Things change. My Wednesday mornings are changing, after seven delighting years.
Today is my last Wednesday morning to rise early and, come pelting rain or warmest sunshine, pick-up our weekly carton of freshly farmed organic produce from a small, refrigerated truck in the Big Lots parking lot.
Today is my last morning to chat with Tammy, the pastor's wife who distributes produce as a second job and personal ministry. She and her husband planted a new church a couple years ago in San Juan Capistrano. Her husband and parents substitute for her when she's ill or visiting her sister.
Today is my last morning to make small talk with Juan, the truck driver and family farmer who packs the company truck the night before, sleeps a few hours, then drives nearly 300 miles each way on Wednesdays to deliver the latest crops to Placentia and Irvine. Juan's parents are buried in the same country cemetery as my grandparents, who also farmed in the San Joaquin Valley.
Today is my last morning to amiably chat with others picking up their weekly farming allotment. Others also clad in hastily pulled-on clothes and barely combed hair, nursing the day's first cup of coffee. My last morning to smile at and greet the plainly garbed black woman who smiles shyly, but never speaks. My last morning to observe the perfectly-coiffed women in spandex leggings, pricey running shoes, and gigantic SUVs as they gossip about the latest church doings. My last morning to admire from afar the 70-something couple who buy a large produce carton each week, to distribute to homeless shelters. My last morning to exchange cooking tips for last week's produce. (Try tossing broccoli with olive oil and kosher salt, then roasting for 20 minutes. My husband and son can't get enough. Those divine peaches...those grapes! )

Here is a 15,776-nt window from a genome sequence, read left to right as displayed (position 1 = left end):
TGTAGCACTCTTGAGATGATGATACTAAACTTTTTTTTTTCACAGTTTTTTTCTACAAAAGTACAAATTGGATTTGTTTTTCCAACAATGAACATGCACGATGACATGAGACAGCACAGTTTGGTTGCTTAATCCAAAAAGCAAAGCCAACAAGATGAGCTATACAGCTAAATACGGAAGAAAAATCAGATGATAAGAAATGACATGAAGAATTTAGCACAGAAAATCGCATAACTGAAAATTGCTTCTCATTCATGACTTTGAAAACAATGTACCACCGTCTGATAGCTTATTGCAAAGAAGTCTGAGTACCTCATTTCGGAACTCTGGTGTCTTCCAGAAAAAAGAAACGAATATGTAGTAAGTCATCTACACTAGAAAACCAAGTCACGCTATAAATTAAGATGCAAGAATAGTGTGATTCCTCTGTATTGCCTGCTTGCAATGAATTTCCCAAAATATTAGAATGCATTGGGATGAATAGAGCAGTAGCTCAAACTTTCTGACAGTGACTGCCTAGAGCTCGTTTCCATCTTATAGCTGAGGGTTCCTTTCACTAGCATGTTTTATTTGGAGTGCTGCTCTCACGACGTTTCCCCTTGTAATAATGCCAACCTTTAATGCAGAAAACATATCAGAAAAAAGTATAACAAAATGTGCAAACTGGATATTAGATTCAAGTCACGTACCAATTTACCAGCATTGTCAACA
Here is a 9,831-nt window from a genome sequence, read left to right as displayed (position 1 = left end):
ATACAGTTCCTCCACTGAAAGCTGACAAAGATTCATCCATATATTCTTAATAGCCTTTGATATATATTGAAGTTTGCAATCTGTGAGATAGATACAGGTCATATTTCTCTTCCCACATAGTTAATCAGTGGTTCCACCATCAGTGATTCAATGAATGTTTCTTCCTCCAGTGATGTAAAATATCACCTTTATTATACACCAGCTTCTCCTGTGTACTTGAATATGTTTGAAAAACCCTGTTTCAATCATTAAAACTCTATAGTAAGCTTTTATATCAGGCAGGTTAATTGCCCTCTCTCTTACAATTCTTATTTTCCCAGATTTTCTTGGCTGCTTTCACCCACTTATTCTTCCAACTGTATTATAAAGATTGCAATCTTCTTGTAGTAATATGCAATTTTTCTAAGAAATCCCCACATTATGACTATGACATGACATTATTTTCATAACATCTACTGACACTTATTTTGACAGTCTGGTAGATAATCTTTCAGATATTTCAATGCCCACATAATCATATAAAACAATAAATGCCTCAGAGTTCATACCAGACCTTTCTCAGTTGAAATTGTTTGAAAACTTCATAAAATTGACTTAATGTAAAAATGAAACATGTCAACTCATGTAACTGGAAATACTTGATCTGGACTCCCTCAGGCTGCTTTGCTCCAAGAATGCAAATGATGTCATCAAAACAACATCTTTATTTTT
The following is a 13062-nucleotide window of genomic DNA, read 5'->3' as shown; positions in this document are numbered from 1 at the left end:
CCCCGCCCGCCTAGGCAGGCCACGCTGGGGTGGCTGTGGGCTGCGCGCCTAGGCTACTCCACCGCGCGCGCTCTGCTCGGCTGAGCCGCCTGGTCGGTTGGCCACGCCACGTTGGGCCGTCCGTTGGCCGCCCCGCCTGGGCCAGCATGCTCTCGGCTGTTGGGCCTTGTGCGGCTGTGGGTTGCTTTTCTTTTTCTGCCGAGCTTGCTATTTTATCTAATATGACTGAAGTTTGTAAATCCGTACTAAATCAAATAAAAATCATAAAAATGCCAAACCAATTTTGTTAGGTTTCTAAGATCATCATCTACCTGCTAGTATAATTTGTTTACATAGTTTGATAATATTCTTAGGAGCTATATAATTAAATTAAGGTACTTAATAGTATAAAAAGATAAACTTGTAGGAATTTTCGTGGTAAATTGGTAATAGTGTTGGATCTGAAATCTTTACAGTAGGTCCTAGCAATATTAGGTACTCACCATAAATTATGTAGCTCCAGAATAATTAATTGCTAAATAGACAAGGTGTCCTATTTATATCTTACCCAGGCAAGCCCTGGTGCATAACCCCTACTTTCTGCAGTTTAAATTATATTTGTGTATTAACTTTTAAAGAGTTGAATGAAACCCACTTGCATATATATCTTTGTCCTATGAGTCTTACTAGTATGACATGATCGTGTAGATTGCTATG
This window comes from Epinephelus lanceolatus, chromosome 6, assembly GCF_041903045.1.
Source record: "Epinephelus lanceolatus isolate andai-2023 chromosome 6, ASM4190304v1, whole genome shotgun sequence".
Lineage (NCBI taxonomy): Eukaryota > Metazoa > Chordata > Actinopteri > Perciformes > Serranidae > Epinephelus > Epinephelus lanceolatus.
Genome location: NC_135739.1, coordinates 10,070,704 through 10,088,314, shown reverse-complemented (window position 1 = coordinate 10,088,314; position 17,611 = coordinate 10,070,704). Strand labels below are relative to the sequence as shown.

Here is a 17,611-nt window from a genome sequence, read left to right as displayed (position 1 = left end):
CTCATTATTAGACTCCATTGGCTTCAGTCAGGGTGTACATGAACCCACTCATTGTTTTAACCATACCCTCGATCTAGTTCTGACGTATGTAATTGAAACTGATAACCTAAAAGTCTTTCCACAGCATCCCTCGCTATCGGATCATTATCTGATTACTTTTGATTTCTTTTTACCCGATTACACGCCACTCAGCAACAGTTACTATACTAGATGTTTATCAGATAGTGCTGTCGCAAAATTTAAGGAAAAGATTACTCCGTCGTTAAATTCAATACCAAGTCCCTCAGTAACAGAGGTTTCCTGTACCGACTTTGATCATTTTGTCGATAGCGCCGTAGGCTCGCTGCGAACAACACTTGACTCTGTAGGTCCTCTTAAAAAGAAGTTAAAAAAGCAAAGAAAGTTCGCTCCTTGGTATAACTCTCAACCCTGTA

Today is my last morning for my seven-year post-produce ritual. Driving past a Christmas tree farm and miles of glinty-green soccer fields to Panera Bread for a spinach-laden breakfast sandwich and more coffee. Watching suited real estate agents on Panera's front patio listening to a marketing guru and laboring to impress each other.
Enjoying my veggie sandwich at the local park. Watching ducks, assorted geese, and a lone egret or two. Watching young mothers push strollers. Watching retired couples stroll in unison. Watching dogs being walked, carried, and also pushed in strollers. Watching a clutch of elderly men sail elaborate model boats in the lake.
Sipping coffee while meditating on trees and sky and reflective water. While praying to our God. While listening to soft music. While admittedly checking my phone.
But things change. Our carton of organic produce will be delivered by UPS, starting after Thanksgiving. No more need for contact with any of these people. No need to leave my home.
This morning, Wells Fargo's ATM was the first to wish me a happy birthday, one week in advance. My phone assistant, the one I didn't ask for, wants me to ask questions of her. But I can't think of any questions that I can't answer using my own resources. I certainly don't need an ordering assistant. I order too much stuff already.
We used to chuckle when my father-in-law refused to use a debit card or ATM machine for years. He said he wanted to walk into a bank, and talk to a teller who knows him. He wanted human contact. He wanted to be known. I understand that impulse.
Things change, often for the best. But these changes that remove and replace human connection, I don't think they're for the best.
But still, things change and ebb and flow.That's modern life, I guess. I deeply miss the people and people-watching that efficient technology has replaced in my life.
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